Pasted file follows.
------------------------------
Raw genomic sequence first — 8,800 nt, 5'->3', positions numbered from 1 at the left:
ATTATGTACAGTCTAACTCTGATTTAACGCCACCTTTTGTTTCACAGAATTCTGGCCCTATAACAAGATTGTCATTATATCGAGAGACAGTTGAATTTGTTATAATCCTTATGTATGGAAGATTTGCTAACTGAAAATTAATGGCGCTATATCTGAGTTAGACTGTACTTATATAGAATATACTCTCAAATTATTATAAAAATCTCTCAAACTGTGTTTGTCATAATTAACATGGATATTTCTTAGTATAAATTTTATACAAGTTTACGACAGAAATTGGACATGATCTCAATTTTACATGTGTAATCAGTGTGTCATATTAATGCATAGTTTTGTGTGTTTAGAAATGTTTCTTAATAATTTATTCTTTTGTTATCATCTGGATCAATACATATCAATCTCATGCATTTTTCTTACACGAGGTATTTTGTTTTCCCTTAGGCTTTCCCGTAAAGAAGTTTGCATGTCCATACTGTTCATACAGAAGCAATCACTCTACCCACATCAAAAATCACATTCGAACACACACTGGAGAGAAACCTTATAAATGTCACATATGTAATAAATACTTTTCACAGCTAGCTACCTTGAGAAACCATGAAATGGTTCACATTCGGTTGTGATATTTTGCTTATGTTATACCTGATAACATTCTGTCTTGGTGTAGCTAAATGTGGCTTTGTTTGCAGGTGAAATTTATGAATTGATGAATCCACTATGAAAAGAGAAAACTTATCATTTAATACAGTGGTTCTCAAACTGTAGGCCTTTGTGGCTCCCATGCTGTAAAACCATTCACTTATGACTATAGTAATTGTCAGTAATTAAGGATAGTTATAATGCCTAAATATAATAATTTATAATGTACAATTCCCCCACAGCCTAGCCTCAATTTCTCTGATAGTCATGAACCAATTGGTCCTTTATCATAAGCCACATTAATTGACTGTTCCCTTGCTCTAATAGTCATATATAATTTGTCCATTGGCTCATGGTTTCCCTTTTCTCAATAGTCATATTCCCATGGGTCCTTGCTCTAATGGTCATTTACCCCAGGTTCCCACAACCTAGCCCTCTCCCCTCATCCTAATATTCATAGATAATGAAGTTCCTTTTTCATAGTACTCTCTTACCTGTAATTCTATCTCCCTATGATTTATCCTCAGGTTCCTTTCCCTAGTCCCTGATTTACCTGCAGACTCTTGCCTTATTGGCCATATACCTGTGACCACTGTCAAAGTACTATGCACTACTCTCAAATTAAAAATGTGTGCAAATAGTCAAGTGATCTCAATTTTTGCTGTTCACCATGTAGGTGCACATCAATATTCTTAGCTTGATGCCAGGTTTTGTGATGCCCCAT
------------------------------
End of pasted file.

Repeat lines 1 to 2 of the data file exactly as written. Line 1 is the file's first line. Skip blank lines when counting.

Raw genomic sequence first — 8,800 nt, 5'->3', positions numbered from 1 at the left:
ATTATGTACAGTCTAACTCTGATTTAACGCCACCTTTTGTTTCACAGAATTCTGGCCCTATAACAAGATTGTCATTATATCGAGAGACAGTTGAATTTGTTATAATCCTTATGTATGGAAGATTTGCTAACTGAAAATTAATGGCGCTATATCTGAGTTAGACTGTACTTATATAGAATATACTCTCAAATTATTATAAAAATCTCTCAAACTGTGTTTGTCATAATTAACATGGATATTTCTTAGTATAAATTTTATACAAGTTTACGACAGAAATTGGACATGATCTCAATTTTACATGTGTAATCAGTGTGTCATATTAATGCATAGTTTTGTGTGTTTAGAAATGTTTCTTAATAATTTATTCTTTTGTTATCATCTGGATCAATACATATCAATCTCATGCATTTTTCTTACACGAGGTATTTTGTTTTCCCTTAGGCTTTCCCGTAAAGAAGTTTGCATGTCCATACTGTTCATACAGAAGCAATCACTCTACCCACATCAAAAATCACATTCGAACACACACTGGAGAGAAACCTTATAAATGTCACATATGTAATAAATACTTTTCACAGCTAGCTACCTTGAGAAACCATGAAATGGTTCACATTCGGTTGTGATATTTTGCTTATGTTATACCTGATAACATTCTGTCTTGGTGTAGCTAAATGTGGCTTTGTTTGCAGGTGAAATTTATGAATTGATGAATCCACTATGAAAAGAGAAAACTTATCATTTAATACAGTGGTTCTCAAACTGTAGGCCTTTGTGGCTCCCATGCTGTAAAACCATTCACTTATGACTATAGTAATTGTCAGTAATTAAGGATAGTTATAATGCCTAAATATAATAATTTATAATGTACAATTCCCCCACAGCCTAGCCTCAATTTCTCTGATAGTCATGAACCAATTGGTCCTTTATCATAAGCCACATTAATTGACTGTTCCCTTGCTCTAATAGTCATATATAATTTGTCCATTGGCTCATGGTTTCCCTTTTCTCAATAGTCATATTCCCATGGGTCCTTGCTCTAATGGTCATTTACCCCAGGTTCCCACAACCTAGCCCTCTCCCCTCATCCTAATATTCATAGATAATGAAGTTCCTTTTTCATAGTACTCTCTTACCTGTAATTCTATCTCCCTATGATTTATCCTCAGGTTCCTTTCCCTAGTCCCTGATTTACCTGCAGACTCTTGCCTTATTGGCCATATACCTGTGACCACTGTCAAAGTACTATGCACTACTCTCAAATTAAAAATGTGTGCAAATAGTCAAGTGATCTCAATTTTTGCTGTTCACCATGTAGGTGCACATCAATATTCTTAGCTTGATGCCAGGTTTTGTGATGCCCCAT